Apparently Simeon achieved sainthood for staying all four nights.


  1. I love hearing about your time in Europe! It always sounds like a real life version of the Griswold family!

    • Thanks, Lynn – there are so many stories…..

  2. read the first one – I wisd I could afford to stay in places like that- still, nice writing.

    • Thanks, Purnell. London is insanely expensive, but you can stay more cheaply in many places in Italy, and the euro is now a better deal. There are funny stories about living in Italy – I hope you check out some more!

  3. This post is so hilarious, nicely written, as usual.
    I had also some bad hotel experiences, once in a Bed and Breakfast in London in 1997, another one in Venezia in a Hotel very close to Piazza San Marco but it was horrendous in 1998 (we stayed only one night) and the latest bad experience we had in Washington, DC in 2010 and 2011!
    It was our first time in Washington, DC and booked a room for 5 (we were told that the hotel had rooms for 5) at the Windsor Inn. Actually the neighborhood was very nice, and the small building hat a cozy and intimate aspect. But this was all appearance… a few minutes after we arrived, we discovered that the room we got was a simple room with ONE queen size bed. We immediately thought the hotel manager had unintentionally switched the keys with another room and informed him.
    He confirmed that this was our room and apologized as he couldn’t understand where the sofa bed had gone (!?) and offered us two inflatable mattresses…
    I was mad…the big problem was…Washington DC’s rooms were all sold out, because of the Marathon, Gala events, Science Fair, etc. all scheduled during the same weekend (we were there for one the Gala events).
    We had no choice and I have avoided to take a further look at the carpets in our room…my poor kids. Somehow we slept, but I was so happy to leave the hotel.
    The breakfast was also another experience of its kind.
    One year later, in 2011, we had the same Gala in Washington, DC and this time we decided to go without kids and to stay at the hotel where the Gala was held at the Hilton.
    Actually we were so lucky this time (not really), because we had bad weather and snow! It was impossible to walk outside (I had also my hair style done the day before and the humidity is my hair’s enemy), so we just relaxed a little bit and got ready for the big event. As President Obama was expected for the introductory speech, the reception started one hour in advance for security check. We have waited for more than three hours (with Air conditioning blowing, but it was snowing outside) before we got a seat in the dining hall (it was freezing cold, too).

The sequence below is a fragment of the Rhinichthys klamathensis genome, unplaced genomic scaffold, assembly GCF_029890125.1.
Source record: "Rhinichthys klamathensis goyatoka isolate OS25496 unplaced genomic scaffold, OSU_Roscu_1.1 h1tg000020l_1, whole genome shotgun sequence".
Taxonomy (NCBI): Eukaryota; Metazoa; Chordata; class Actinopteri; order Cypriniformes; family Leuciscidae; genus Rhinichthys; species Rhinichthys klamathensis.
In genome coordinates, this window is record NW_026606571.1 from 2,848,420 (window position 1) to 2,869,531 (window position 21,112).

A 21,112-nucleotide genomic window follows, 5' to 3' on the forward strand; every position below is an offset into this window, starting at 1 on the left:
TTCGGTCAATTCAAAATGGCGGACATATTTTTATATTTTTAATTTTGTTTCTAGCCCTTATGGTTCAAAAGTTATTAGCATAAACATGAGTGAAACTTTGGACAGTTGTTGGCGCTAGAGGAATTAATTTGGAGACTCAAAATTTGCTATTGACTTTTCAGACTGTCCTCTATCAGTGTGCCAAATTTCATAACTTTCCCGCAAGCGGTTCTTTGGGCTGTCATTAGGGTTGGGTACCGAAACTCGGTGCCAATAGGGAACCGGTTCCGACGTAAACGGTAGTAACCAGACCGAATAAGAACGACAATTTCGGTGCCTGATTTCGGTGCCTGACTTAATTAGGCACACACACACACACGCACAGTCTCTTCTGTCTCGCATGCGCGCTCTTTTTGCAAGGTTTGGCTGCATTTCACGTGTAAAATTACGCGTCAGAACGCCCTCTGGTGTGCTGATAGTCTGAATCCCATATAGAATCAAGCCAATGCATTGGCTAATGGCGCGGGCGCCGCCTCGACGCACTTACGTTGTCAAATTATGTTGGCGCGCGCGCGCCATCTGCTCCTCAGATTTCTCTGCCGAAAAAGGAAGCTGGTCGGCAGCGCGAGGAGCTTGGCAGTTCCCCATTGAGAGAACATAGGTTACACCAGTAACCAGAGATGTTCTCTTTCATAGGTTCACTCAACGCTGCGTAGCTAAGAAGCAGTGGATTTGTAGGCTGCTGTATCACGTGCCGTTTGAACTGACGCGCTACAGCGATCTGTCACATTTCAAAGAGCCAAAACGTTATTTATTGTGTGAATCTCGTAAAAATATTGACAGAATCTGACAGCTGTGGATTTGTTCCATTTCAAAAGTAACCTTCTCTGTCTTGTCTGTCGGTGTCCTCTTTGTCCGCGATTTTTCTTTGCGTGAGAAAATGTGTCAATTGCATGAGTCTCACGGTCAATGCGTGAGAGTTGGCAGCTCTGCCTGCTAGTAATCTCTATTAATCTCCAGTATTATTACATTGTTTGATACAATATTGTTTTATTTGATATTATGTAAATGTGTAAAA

As all speeches were done and the dinner finished, we got back to our room and immediately realized that it was freezing cold in our room, too. We had 60 degrees room temperature and it was almost 1am! It took ages for the technician to arrive, so I complained with the reception and got a new and finally WARM room. Having to switch with the luggage from one room to another at 1am is not really funny. We were exhausted.

    We may go in 2012 to Washington again. Hopefully we will be more successful with the hotel choice.

  4. See? Bad hotels make great stories! Switching rooms at one a.m. – you’ll never forget that trip. I hate the part about being cold, though – that’s awful.That Gala sounds like quite the party – now I want to know more about that. So many stories….some day we’ll tell them over a glass of wine. My state or yours?

  5. See…your Pavarotti link made me check back on the hotel trip horror stories, and here I found your reply (10 months later, better late than never). Sure thing, I am happy to tell more about our Washington DC adventure with Mr. The President last year. This year we decided not to go, but we made a trip to see friends in Nashville, TN, instead.
    Here in our little (less fancy) L/A (i.e. Lewiston-Auburn in Maine) we have some remarkable VIP watch, too. Yesterday I met Patrick Dempsey for the third year for an annual fundraiser he and his family promote.
    Is this enough to convince you to come and visit my State, Maine Vacationland? AND…I HAVE HOMEMADE ACETO BALSAMICO DI MODENA made by our former neighbors (at least 15 years old!), our 4kg Parmiggiano we got in almost finished, though.
    For now, let’s have a virtual glass of wine!
    Cari saluti a tutta la famiglia!

    • As if I need Patrick Dempsey to make me want to visit you in Maine! I just want to sit in your kitchen and hear about all of your adventures. – what a perspective you have! i know Lewiston – I lived there for two years, when I went to Bates. How I miss the fall leaves – how are they now? Going to check out your blog….! Wait – did you say…balsalmico…..? I’ll be right over!

  6. By the way…take a look at my blog…